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Alan Greenspan, Education Reformer

by Chester E. Finn Jr.via Hoover Digest
Friday, April 30, 2004

What the guru of the American economy can teach us about improving our schools. By Hoover fellow Chester E. Finn Jr.

The Great Outsourcing Scare of 2004

by Russell Robertsvia Hoover Digest
Friday, April 30, 2004

Outsourcing doesn’t mean the end of the American economy. It means growth. By Hoover fellow Russell Roberts.

Why Vouchers Will Enrich Public Schools

by Terry M. Moevia Hoover Digest
Friday, April 30, 2004

Voucher programs would starve public schools of funding. True or false? Hoover fellow Terry M. Moe.

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The New Age of Space Exploration

by Jeremi Surivia Hoover Digest
Friday, April 30, 2004

Exploring the next frontier. By Hoover national fellow Jeremi Suri.

Defining Social Welfare—and Achieving It

by Richard A. Epsteinvia Hoover Digest
Friday, April 30, 2004

Whether you define social welfare as wealth, health, or happiness, you’ll discover that it’s best achieved by way of property rights and limited government. By Hoover fellow Richard Epstein.

Preserving the Reagan Legacy

by James C. Miller IIIvia Hoover Digest
Friday, April 30, 2004

In an era of cynicism, Ronald Reagan can still teach us much. By Hoover fellow James C. Miller III.

Foreign Policy

Of Successors, Memories, and Guidance: Qian Qichen Defines His Legacy

by Robert L. Suettingervia China Leadership Monitor
Friday, April 30, 2004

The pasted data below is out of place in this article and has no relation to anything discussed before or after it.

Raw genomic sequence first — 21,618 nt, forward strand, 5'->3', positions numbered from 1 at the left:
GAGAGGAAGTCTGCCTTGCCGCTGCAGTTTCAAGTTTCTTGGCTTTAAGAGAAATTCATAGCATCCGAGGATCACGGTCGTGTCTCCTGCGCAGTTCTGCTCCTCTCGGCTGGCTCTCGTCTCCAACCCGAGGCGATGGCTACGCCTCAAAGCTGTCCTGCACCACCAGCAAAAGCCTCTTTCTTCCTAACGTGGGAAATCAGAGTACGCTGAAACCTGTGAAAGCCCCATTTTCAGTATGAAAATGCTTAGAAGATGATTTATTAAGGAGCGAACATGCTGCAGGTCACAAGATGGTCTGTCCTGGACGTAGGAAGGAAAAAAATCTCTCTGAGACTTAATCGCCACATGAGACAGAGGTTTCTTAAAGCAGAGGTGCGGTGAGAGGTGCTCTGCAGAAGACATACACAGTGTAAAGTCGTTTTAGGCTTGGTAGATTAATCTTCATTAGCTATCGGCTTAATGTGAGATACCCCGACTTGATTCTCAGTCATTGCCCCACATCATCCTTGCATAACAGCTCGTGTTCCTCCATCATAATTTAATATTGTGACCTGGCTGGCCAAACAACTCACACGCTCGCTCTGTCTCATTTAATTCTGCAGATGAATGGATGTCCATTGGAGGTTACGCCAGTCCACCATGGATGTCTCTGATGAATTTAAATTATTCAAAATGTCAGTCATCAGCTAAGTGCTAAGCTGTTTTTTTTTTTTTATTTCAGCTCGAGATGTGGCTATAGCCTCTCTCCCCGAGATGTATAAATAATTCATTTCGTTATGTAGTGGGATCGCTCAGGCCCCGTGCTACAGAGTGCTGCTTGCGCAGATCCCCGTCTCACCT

In advance of the 16th Congress of the Chinese Communist Party in November 2002, some observers of China wondered who would succeed China's éminence grise in foreign affairs, Politburo member and Vice Premier Qian Qichen, who was obligated to retire. Although he lacked the stature or political clout of Zhou Enlai or Chen Yi—foreign ministers in the 1950s and 1960s—Qian was credited with having been the principal architect of China's emergence from diplomatic isolation and disrepute in the wake of the 1989 disturbances and violent crackdown in Tiananmen Square. His low-key but dignified and professional management of China's principal foreign relations during the 1990s won him promotion to the State Council in 1991, to a vice premiership in 1993, and to the Politburo in 1998. Qian's quiet grace and unflappable mastery of China's diplomacy won him many admirers in the West, as well. Analysis of Beijing's present foreign policy leadership and the prominence given to his recent memoir on his years guiding China's foreign policy suggest that Qian retains significant influence.

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The Last Dictator

by Tod Lindbergvia Hoover Digest
Friday, April 30, 2004

In Europe today, there is still one dictator left. It’s time for him to go. By Hoover fellow Tod Lindberg.

Political Reform

Continuing Pressures on Social Order

by Joseph Fewsmithvia China Leadership Monitor
Friday, April 30, 2004

The recently published edition of the Blue Book of Chinese Society, an annual survey of social problems and attitudes published by the Chinese Academy of Social Sciences (CASS), gives ample evidence that social problems continue to worsen even as the new government focuses more attention on the plight of those left behind in China's struggle for economic growth and modernization. There are positive signs as well. Overall, incomes are up (according to official statistics); the middle class, depending on how one defines it, is growing; and most people continue to expect incomes to grow. Moreover, the government is increasing the resources it expends on social welfare. Nevertheless, a host of problems challenges China's new leadership, including income inequality, labor disturbances, rural disorder, and corruption. But the most difficult issue remains jobs. China's booming economy just does not create enough jobs relative to overall growth or the needs of the society. Thus, social order appears to be a long-term political problem for China.

A Changed World

by George P. Shultzvia Hoover Digest
Friday, April 30, 2004

“I cannot emphasize too strongly the danger we are facing. We are engaged in a long and bitter war. Yet this is a war we cannot—and will not—lose.” By Hoover fellow George P. Shultz.